Rita Jenrette took the pen into her trembling hand and began writing.

It was hard at first, but then it came easy. She was strong, yet somehow soft. Her breasts heaved with emotion, her soul burned with fire and ice. Filled with feelings she had never known before, she gently wiped a tear from her moist eyes, which were somehow dry with determination.

The result of her labor is "Conglomerate," a novel about bedrooms, boardrooms and breasts. You might wonder how such a silly manuscript ever found its way into print. Ask Richardson & Steirman, the Manhattan publisher that brought us Mikhail Gorbachev's memoirs and then hawked them on TV like a Veg-o-Matic. The company obviously hopes to cash in on what's left of Jenrette's fading notoriety.

In case you've already forgotten, Jenrette is the buxom blond ex-wife of former representative John Jenrette, nabbed in the Abscam sting. Rita was the redneck answer to Mo Dean. She stood by her man, God bless her, in plunging necklines, posed for Playboy and told reporters she and her husband once made love on the steps of the Capitol.

Then she wrote a quickie paperback, "My Capitol Secrets," of which there were none, pursued an acting career ("Zombie Island Massacre") and last year had found the Lord in Norman Vincent Peale's church. When last heard from, she was working for a Wall Street commodities firm.

"Conglomerate" must be somebody's idea of a joke.

Supposedly based on Jenrette's vast knowledge of big business, the book instead reveals Jenrette's three areas of expertise: 1. Large breasts. 2. Clothes. 3. How to use large breasts to get clothes.

As the story opens, the board of directors of Tompion International gathers in the Manhattan company headquarters. "The six men around the table," Jenrette writes, "were as different as the letters in the alphabet." One has "the arrogance equal to a Rhode Island rooster." Another has "the flush of good color with good living written all over it." Then there was Roger Evans, "a quiet man who said little."

The head of the company is Adm. Orville Dutton, the crusty former head of the CIA. His right-hand gal is Sidney Howe, a brilliant psychologist whose first husband is still listed as a Vietnam MIA. Dutton is indebted to Sidney after she helped "clear the admiral of charges that he bribed a congressman during the Abscam trial."

Ho ho ho.

Sidney was "a perfect case of a steel fist in a velvet glove . . . She had a mind like a diamond and a determination made of titanium."

Her breasts, of course, are the size of New Jersey.

So are Jennifer Joubert's. Actually, they are "two mounds of ivory ice cream topped with amber rosettes."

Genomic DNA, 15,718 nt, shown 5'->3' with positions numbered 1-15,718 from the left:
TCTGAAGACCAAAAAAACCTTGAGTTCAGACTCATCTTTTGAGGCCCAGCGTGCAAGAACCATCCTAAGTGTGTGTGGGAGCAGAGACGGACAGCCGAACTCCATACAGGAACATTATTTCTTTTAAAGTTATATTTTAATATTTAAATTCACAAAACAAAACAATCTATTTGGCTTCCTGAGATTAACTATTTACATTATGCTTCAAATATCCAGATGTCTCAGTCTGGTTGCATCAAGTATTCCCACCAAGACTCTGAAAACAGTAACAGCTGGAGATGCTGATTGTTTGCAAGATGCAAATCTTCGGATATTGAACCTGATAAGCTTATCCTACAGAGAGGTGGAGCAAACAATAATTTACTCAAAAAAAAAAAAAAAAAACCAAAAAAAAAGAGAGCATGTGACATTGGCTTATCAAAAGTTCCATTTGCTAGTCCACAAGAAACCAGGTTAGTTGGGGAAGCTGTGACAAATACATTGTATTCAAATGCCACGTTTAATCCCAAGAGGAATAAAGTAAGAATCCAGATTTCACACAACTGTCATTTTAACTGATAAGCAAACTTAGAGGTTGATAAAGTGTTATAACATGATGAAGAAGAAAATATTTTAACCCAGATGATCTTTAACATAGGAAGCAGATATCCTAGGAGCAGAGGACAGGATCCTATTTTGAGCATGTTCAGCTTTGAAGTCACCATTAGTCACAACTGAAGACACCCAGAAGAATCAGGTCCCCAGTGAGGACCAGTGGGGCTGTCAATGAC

Jennifer is the paramour of Constantin Kaluste, a mysterious French financial wizard who "takes whatever he wants and what he cannot take he buys -- or steals." Kaluste has decided to steal Tompion and persuades Jennifer to infiltrate the company. She has been living with him after the death of her race car driver husband, Kaluste's nephew.

"Perhaps he was going to ask her to leave? The thought made her heart palpitate. What she would miss most was all the wonderful clothes she had acquired in the past two years."

Kaluste is a kooky guy, especially in the back of a limo. a company big shot and boyfriend of Sidney's. Before he does, Sidney tells Wallack, "You're single and attractive. You're forty-two years old, you skied for your college team, and you're soon going to be incredibly wealthy."

Sidney, grateful that Peter has filled some of the lonely hours of her widowhood, tells him, "I discovered what it's like to be a whole woman."

Shortly after Jennifer marries Peter, the corporate executive is found dead. It's made to look like a suicide, but Sidney is suspicious.

She's a psychologist, after all, and a whole woman. "She opened the side window and let the wind whip against her face, not caring what it did to her hair."

It's impossible to discern any plot in "Conglomerate." Voices have ice in them, scandals erupt like Vesuvius, ecstasies are uncharted, time stands still, nostrils flare and people are drawn together like magnets. I've seen better writing on the side of a Shredded Wheat box. One of the characters "is a one-man woman searching for a one-woman man," while chopped onions float on the surface of navy bean soup "like a miniature armada."

Sidney becomes entangled with Adm. Dutton's son, Roger, a shell-shocked Vietnam vet who inspects the heroine "as though she were a new Rolls-Royce he wanted to own."

But Sidney is the consummate businesswoman. "Roger was looking at Sidney, but this time she didn't consider it a stare as he caught her eye and nodded slightly. She perked up, certain that her outfit met with his approval. For a few seconds, the distraction wiped out everything else from her mind except how she had planned her outfit for the meeting."

Will Sidney's breasts save Tompion from Kaluste's evil clutches? Will she get to keep her designer wardrobe? Will Rita Jenrette do us all a favor and abandon her writing career?

As Sidney puts it, "If she failed, maybe she'd resign her job and teach or become a suburban housewife in Connecticut."

Stay tuned.